Monday, April 10, 2006

Bush Approval Rating at New Career Low

It looks like President Bush has got that sinking feeling. This is from ABC News:

April 10, 2006 -- President Bush's job approval rating is at a career low in this latest ABC News/Washington Post poll amid continued broad public skepticism about the Iraq war.

Just 38 percent of Americans now approve of Bush's overall performance in office; it's the lowest mark of his presidency, albeit by a single point. Sixty percent disapprove of how he's handling his job, matching the highest disapproval of his tenure.

One of the primary drags on the president's job approval rating has been the public's negative assessment of the war in Iraq, and in this poll 58 percent say the war was not worth fighting — a majority sentiment for the past 16 months.

Today, just 20 percent of Americans "strongly" approve of his work in office, while more than twice as many, 47 percent, strongly disapprove. At the start of Bush's second term, he had the same number of strong supporters and strong opponents.

From ABC News

From ABC News

Now I can go on with the statistical details regarding this new poll, but I won't--we've seen this time and time again in the previous polls. However, there is an interesting observation from The Washington Post regarding this new poll:

Bush's overall job approval has remained below 50 percent for nearly a year while the proportion of the public critical of the president consistently has topped 50 percent. And perhaps more ominously for the president, 47 percent say they "strongly" disapproved of Bush's handling of the presidency -- more than double the percentage who strongly approved (20 percent) and the second straight month that the proportion of Americans intensely critical of the president was larger than his overall job approval rating.

For the past year, his job approval ratings have been below 50 percent--and that is not counting the long slide from his previously high position just after 9/11. President Bush took two lessons away from his father, George Herbert Walker Bush's administration. The first lesson he took, was that you had to become a "war president." Bush saw how his father's poll results soared during the First Gulf War, and he certainly wanted to capture that type of public opinion responses for his own administration. September 11th gave Bush that opportunity to become a "war president." In fact, the weeks after September 11th, Bush's popularity soared to almost 90 percent, showing an incredibly broad support for the president after the terrorist attacks, and during the U.S. invasion of Afghanistan.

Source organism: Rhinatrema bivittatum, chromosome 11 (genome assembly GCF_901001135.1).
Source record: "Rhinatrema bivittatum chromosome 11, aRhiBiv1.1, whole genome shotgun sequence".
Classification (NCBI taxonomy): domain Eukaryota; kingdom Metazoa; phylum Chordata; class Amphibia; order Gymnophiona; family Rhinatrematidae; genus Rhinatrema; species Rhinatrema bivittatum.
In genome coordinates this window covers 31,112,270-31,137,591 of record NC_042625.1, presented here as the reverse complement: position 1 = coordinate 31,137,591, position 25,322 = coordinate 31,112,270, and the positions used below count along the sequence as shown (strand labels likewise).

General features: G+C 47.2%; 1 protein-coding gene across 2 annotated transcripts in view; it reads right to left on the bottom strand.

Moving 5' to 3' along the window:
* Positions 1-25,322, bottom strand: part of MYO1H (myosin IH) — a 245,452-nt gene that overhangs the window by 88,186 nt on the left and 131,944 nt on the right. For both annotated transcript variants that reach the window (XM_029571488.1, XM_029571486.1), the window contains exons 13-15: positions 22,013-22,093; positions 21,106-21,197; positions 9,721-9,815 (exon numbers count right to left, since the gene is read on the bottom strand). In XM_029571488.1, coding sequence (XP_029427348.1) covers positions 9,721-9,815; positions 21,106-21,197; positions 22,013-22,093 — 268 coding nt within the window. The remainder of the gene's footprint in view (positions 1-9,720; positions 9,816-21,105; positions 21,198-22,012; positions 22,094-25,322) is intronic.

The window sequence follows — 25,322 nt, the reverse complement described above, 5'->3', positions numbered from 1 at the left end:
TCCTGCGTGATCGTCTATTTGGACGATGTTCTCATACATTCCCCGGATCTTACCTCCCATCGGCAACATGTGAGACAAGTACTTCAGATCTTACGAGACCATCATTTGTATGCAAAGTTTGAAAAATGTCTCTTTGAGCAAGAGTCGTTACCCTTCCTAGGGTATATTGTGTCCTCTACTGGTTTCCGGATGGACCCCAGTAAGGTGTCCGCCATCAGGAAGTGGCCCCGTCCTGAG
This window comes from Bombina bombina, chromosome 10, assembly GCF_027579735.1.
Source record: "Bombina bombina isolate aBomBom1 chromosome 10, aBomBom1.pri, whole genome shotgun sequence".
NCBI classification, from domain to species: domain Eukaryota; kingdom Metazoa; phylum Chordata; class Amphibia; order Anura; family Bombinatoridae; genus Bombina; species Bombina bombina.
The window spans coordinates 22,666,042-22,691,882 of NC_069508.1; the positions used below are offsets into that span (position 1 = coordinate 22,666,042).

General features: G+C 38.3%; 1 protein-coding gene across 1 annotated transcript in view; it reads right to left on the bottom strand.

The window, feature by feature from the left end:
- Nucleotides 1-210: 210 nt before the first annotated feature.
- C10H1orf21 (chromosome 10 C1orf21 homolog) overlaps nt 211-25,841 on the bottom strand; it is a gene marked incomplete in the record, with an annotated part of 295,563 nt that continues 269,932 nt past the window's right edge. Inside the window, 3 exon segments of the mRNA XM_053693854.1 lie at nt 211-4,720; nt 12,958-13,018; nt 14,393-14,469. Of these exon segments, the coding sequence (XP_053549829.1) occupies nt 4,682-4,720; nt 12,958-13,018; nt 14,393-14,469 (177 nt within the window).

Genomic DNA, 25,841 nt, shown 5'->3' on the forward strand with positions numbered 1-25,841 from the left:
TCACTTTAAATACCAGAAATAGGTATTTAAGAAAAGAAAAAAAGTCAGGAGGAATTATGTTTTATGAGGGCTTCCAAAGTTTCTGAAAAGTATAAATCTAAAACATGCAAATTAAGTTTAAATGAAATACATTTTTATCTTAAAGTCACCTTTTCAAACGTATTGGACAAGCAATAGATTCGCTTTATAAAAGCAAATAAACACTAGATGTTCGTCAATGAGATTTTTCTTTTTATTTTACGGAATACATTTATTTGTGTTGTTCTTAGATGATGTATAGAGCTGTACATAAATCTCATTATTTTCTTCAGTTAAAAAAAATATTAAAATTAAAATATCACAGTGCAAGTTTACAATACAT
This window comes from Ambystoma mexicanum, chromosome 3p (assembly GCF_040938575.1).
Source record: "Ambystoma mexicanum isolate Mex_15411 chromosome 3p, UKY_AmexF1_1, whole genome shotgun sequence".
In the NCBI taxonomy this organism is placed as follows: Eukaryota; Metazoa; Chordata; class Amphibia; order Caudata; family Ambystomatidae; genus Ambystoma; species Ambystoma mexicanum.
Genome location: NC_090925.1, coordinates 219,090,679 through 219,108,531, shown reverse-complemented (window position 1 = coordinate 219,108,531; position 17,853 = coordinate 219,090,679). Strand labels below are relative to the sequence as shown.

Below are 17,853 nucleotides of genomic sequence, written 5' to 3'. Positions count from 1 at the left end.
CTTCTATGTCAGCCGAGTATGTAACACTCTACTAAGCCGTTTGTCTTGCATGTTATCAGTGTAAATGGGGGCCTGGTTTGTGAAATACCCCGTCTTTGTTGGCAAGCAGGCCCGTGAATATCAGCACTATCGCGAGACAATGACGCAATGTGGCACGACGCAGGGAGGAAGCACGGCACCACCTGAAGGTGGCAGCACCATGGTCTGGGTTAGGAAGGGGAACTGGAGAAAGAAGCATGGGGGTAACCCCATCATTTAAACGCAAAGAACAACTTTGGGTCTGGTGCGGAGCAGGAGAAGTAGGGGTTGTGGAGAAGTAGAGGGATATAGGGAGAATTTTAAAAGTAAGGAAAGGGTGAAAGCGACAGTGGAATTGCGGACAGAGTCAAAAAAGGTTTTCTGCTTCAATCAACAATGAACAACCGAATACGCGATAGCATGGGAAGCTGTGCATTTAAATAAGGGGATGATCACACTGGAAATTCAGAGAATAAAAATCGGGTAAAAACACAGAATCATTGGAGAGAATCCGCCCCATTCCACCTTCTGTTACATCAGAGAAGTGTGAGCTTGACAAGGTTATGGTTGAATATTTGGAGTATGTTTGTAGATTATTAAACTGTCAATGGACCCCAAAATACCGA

But it is the invasion of Iraq that has destroyed Bush's credibility. President Bush failed to learn what his father had discovered near the end of the First Gulf War-Once U.S. forces marched into Baghdad, they would have to occupy a foreign country, a foreign culture, and a foreign religion that has been in conflict with Christianity for its entire existence. President George HW Bush knew that a U.S. occupation of Iraq was going to be long, costly, and result in possible violence against U.S. troops. What is more, the long foreign policy and political experience that the Bush Senior had gained, the strong neoconservative personalities of Cheney, Rumsfeld, Wolfowitz and others. So when the road to Baghdad was clear for the U.S. forces, Bush Senior held back.

George W. Bush never learned those lessons from his father. First, he brought many of the neoconservatives from his father's administration, into staff his own administration. But George W. Bush did not have the extensive foreign policy experience, that his father had, to understand the complex relationships and diplomatic issues that exist in the world. Instead, George W. Bush would have to rely on the neoconservatives within his administration to provide him with the advice on issues of foreign policy--and the neoconservatives had their own views on the direction and role that U.S. foreign policy should take, as described through PNAC. I don't know if George W. Bush believed that his father should have originally finished the job in Iraq during the First Gulf War, or if he was persuaded to adopt the PNAC Doctrine by the neocons. The fact is George W. Bush threw his lot in with the neocons, and adopted the PNAC strategy as official U.S. foreign policy. And ever since Bush vowed to "finish the job" by invading Iraq, his poll numbers have been dropping.

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